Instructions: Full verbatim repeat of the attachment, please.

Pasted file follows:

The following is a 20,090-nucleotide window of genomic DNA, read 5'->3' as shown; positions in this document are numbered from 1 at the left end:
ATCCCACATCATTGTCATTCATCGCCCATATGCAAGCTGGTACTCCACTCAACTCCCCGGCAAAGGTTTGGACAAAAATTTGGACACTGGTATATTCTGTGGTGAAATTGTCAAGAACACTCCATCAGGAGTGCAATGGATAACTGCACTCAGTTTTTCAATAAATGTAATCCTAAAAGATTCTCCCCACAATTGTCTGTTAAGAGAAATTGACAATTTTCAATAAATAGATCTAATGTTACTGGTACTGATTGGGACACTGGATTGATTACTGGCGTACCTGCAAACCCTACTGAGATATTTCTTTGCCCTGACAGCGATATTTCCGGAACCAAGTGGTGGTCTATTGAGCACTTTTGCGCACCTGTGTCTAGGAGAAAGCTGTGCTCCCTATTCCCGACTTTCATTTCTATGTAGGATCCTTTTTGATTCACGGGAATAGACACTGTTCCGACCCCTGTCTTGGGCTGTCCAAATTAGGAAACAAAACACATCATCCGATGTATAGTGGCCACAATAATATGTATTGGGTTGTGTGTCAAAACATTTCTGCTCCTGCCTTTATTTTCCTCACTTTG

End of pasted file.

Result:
The following is a 20,090-nucleotide window of genomic DNA, read 5'->3' as shown; positions in this document are numbered from 1 at the left end:
ATCCCACATCATTGTCATTCATCGCCCATATGCAAGCTGGTACTCCACTCAACTCCCCGGCAAAGGTTTGGACAAAAATTTGGACACTGGTATATTCTGTGGTGAAATTGTCAAGAACACTCCATCAGGAGTGCAATGGATAACTGCACTCAGTTTTTCAATAAATGTAATCCTAAAAGATTCTCCCCACAATTGTCTGTTAAGAGAAATTGACAATTTTCAATAAATAGATCTAATGTTACTGGTACTGATTGGGACACTGGATTGATTACTGGCGTACCTGCAAACCCTACTGAGATATTTCTTTGCCCTGACAGCGATATTTCCGGAACCAAGTGGTGGTCTATTGAGCACTTTTGCGCACCTGTGTCTAGGAGAAAGCTGTGCTCCCTATTCCCGACTTTCATTTCTATGTAGGATCCTTTTTGATTCACGGGAATAGACACTGTTCCGACCCCTGTCTTGGGCTGTCCAAATTAGGAAACAAAACACATCATCCGATGTATAGTGGCCACAATAATATGTATTGGGTTGTGTGTCAAAACATTTCTGCTCCTGCCTTTATTTTCCTCACTTTG